Department of Geology, Royal Holloway, University of London & Department of Palaeontology, The Natural History Museum, London, UK (

Mechanisms of accumulation of mammalian remains in the Late Eocene, Isle of Wight (UK).

A quantitative and qualitative study has been undertaken of surface modifications on enamel, dentine and bone of micromammals from a single bed in the Osborne Member, Headon Hill Formation. The theridomyids, glirids, marsupials and nyctitheres were living in close association with a small floodplain pond in which the fossiliferous sediments accumulated. The primates, bats and apatothere were living further away from this pond, probably in forested patches on the floodplain. The pantolestid shows evidence of longer distance waterborne transport. The majority of theridomyids, many marsupials, fewer glirids and even fewer nyctitheres were locally predated/scavenged. The amphicyonid Cynodictis cf. lacustris is identified as the predator/scavenger of the theridomyids and marsupials, based on bite marks and fragmentation patterns, whereas the possibility of the same predator/scavenger for the glirids and the nyctitheres is not excluded. Lesser predation/scavenging of the nyctitheres and glirids may be due to their scansorial locomotion. The primates were eaten by an animal that caused little fragmentation or corrosion of their skeletal elements: probably a carnivorous bird. The bats, apatothere and pantolestid also show indications of predation/scavenging, but the identity of the predator/scavenger is not clear. A crocodile or other reptile predator is excluded as all cause complete demineralization of their prey. Large creodonts are possible predators/scavengers for some mammals, especially the larger pantolestid, but there is no evidence of this interaction. This detailed taphonomic analysis of individual species in a single bed has resulted in a comprehensive understanding of the accumulation of the micromammalian assemblage.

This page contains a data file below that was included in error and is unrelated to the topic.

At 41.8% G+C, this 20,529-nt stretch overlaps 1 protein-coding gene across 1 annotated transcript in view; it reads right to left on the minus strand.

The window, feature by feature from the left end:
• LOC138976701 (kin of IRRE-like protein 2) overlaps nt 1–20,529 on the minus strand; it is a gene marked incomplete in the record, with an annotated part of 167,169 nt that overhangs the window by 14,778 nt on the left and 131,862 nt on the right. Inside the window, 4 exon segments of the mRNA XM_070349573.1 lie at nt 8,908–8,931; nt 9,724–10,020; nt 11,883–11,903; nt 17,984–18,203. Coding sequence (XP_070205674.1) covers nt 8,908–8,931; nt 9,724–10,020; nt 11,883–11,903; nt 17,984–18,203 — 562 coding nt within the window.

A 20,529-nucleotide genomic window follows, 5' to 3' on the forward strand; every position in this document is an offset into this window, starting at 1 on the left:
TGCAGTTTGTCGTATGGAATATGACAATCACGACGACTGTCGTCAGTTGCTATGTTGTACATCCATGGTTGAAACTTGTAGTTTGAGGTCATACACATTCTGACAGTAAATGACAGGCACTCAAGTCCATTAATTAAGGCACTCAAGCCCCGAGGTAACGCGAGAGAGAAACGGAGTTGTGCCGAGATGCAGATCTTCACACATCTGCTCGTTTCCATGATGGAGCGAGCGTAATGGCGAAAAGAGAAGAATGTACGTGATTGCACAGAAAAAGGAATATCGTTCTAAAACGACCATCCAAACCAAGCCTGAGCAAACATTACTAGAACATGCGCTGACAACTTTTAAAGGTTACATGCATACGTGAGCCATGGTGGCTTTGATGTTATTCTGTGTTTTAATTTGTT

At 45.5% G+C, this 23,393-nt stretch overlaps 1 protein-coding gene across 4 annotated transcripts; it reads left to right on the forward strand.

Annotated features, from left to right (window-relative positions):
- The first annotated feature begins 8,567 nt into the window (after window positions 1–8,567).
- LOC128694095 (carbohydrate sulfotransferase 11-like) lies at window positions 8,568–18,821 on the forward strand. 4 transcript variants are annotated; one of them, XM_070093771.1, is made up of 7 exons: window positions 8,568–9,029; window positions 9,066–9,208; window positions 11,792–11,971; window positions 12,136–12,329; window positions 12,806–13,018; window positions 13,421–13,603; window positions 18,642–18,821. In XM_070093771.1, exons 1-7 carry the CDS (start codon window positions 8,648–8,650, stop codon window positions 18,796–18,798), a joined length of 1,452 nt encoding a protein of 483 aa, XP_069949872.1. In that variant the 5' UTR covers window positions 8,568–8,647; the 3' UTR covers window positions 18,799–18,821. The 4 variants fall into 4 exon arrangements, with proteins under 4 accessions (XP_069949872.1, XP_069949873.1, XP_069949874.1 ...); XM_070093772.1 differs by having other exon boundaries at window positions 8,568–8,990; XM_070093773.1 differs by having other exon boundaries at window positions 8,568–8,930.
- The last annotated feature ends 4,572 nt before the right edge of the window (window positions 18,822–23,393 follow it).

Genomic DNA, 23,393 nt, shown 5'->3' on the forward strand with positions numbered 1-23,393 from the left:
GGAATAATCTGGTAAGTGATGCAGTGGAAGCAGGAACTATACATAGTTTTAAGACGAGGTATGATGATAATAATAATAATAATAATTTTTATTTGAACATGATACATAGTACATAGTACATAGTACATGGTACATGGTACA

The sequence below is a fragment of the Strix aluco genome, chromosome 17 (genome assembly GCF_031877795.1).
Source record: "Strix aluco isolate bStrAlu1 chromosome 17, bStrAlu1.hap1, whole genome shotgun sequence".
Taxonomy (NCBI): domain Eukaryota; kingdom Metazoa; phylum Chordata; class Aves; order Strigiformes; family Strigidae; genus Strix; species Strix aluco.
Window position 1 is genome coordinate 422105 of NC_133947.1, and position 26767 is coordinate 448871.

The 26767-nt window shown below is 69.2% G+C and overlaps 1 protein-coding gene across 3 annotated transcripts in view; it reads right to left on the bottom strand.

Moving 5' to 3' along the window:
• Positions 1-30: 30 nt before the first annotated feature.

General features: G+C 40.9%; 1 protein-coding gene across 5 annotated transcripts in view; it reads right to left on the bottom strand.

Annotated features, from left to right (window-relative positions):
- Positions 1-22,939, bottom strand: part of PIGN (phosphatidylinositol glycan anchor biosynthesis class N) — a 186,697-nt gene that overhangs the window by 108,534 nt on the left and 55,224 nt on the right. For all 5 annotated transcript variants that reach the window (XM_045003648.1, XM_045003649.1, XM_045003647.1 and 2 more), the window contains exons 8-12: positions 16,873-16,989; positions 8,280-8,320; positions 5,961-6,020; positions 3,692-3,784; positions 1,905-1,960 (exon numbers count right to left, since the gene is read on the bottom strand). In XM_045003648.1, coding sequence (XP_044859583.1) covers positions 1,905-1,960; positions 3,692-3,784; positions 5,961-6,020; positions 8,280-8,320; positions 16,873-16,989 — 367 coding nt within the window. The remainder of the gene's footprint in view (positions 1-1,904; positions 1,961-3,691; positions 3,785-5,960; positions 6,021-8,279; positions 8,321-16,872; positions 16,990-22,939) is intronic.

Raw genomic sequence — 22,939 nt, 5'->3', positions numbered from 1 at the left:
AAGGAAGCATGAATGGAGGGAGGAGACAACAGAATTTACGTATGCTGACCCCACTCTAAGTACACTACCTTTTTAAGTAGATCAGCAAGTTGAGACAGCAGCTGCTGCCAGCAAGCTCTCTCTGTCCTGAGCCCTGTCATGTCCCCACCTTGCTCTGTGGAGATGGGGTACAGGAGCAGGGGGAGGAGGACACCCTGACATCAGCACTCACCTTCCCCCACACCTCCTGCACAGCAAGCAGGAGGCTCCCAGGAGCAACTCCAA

UMR 5143 du CNRS, Département Histoire de la Terre, Muséum National d’Histoire Naturelle, 8 rue Buffon, 75005 Paris (